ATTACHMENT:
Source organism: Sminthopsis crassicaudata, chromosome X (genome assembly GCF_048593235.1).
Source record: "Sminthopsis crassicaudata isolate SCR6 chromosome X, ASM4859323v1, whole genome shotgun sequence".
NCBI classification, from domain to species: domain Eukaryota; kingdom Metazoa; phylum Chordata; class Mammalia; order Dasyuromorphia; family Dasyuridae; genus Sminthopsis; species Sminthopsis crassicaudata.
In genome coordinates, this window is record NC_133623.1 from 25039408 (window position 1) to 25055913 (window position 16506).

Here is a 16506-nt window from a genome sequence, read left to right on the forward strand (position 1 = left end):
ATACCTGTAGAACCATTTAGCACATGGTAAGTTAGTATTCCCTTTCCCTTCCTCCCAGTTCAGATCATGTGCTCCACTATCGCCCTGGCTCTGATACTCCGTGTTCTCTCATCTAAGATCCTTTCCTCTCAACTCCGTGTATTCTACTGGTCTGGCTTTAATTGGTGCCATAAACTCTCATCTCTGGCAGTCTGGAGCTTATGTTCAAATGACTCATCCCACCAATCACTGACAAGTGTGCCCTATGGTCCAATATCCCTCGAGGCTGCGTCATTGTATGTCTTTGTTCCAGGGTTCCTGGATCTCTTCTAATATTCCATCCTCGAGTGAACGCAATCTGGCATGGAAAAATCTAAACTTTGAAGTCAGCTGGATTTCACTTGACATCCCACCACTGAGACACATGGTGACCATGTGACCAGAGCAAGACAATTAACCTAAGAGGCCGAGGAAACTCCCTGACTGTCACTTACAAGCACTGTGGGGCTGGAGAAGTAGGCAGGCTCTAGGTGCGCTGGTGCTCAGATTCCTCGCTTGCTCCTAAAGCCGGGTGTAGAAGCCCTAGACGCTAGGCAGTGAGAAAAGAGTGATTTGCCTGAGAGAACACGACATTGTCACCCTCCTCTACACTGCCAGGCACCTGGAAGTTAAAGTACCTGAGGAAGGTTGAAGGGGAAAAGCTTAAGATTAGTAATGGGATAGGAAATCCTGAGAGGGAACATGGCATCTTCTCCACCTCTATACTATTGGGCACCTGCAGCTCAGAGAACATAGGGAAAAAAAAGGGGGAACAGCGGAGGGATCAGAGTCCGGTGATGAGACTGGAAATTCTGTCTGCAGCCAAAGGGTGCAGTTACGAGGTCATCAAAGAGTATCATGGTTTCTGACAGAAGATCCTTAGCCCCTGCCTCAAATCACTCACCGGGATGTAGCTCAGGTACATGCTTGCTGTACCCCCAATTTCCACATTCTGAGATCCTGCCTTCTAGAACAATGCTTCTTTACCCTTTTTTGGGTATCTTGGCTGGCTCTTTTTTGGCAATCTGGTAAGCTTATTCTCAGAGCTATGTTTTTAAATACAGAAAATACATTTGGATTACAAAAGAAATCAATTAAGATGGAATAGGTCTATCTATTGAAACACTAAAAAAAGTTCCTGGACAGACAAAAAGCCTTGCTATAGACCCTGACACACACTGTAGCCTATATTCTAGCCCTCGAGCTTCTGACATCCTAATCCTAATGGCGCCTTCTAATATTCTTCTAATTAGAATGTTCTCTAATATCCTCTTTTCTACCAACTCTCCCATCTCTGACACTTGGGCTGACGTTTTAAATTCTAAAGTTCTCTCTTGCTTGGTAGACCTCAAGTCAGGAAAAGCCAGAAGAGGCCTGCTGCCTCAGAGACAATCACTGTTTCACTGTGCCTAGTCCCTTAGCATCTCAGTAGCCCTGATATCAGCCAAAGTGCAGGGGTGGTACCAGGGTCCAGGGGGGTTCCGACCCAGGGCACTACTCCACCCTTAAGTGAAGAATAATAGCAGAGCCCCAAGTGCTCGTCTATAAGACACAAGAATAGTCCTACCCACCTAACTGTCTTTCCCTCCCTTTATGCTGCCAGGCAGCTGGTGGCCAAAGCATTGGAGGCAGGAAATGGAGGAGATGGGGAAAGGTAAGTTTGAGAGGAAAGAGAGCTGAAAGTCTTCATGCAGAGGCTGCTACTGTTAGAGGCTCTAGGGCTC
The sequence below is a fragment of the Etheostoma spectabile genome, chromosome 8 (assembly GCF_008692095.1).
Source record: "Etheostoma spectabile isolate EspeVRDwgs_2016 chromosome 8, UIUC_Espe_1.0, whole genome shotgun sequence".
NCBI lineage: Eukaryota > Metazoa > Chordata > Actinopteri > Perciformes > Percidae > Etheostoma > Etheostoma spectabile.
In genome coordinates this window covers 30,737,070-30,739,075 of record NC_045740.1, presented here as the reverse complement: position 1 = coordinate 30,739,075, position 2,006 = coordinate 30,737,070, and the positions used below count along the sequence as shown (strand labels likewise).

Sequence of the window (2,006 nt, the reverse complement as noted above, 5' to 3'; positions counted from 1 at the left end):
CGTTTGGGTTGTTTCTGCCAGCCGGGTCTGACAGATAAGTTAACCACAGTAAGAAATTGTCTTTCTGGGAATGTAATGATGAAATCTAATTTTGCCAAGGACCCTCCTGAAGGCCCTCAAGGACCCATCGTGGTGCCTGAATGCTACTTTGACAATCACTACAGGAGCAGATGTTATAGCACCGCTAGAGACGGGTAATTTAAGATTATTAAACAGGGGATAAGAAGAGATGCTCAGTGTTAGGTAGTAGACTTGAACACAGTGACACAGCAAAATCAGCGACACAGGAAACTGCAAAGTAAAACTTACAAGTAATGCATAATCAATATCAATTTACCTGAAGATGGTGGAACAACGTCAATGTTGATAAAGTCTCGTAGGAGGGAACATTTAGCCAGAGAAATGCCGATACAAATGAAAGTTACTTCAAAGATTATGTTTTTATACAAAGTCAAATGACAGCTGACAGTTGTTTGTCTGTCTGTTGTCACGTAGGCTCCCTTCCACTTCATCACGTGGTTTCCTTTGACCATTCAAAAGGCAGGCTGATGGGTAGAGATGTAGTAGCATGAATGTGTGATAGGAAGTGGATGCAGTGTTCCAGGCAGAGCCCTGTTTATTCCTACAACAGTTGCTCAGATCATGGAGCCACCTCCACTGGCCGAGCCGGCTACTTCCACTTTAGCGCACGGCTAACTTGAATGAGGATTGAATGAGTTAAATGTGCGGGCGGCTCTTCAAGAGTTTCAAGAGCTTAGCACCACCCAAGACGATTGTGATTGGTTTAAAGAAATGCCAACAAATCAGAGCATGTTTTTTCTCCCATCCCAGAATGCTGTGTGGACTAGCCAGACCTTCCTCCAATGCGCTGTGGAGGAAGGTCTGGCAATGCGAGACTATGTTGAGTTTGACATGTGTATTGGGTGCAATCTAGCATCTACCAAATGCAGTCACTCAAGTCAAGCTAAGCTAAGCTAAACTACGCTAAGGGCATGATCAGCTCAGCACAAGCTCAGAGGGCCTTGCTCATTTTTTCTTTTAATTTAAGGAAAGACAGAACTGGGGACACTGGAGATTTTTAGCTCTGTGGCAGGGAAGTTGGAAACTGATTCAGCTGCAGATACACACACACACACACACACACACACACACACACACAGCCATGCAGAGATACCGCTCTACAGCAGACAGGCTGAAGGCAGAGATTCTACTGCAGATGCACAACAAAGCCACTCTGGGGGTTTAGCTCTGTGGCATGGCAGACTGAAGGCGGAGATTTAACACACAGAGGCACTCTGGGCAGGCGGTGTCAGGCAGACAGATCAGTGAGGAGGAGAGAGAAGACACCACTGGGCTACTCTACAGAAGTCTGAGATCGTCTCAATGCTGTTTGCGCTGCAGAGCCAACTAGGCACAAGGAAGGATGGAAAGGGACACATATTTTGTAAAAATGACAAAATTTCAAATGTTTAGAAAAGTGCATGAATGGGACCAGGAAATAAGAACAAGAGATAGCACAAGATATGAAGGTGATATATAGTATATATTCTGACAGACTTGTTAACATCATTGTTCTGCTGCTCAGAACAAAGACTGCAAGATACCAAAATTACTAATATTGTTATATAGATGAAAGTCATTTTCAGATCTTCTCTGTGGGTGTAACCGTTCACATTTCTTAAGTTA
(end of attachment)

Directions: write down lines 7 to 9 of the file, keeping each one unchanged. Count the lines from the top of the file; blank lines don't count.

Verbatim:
The sequence below is a fragment of the Etheostoma spectabile genome, chromosome 8 (assembly GCF_008692095.1).
Source record: "Etheostoma spectabile isolate EspeVRDwgs_2016 chromosome 8, UIUC_Espe_1.0, whole genome shotgun sequence".
NCBI lineage: Eukaryota > Metazoa > Chordata > Actinopteri > Perciformes > Percidae > Etheostoma > Etheostoma spectabile.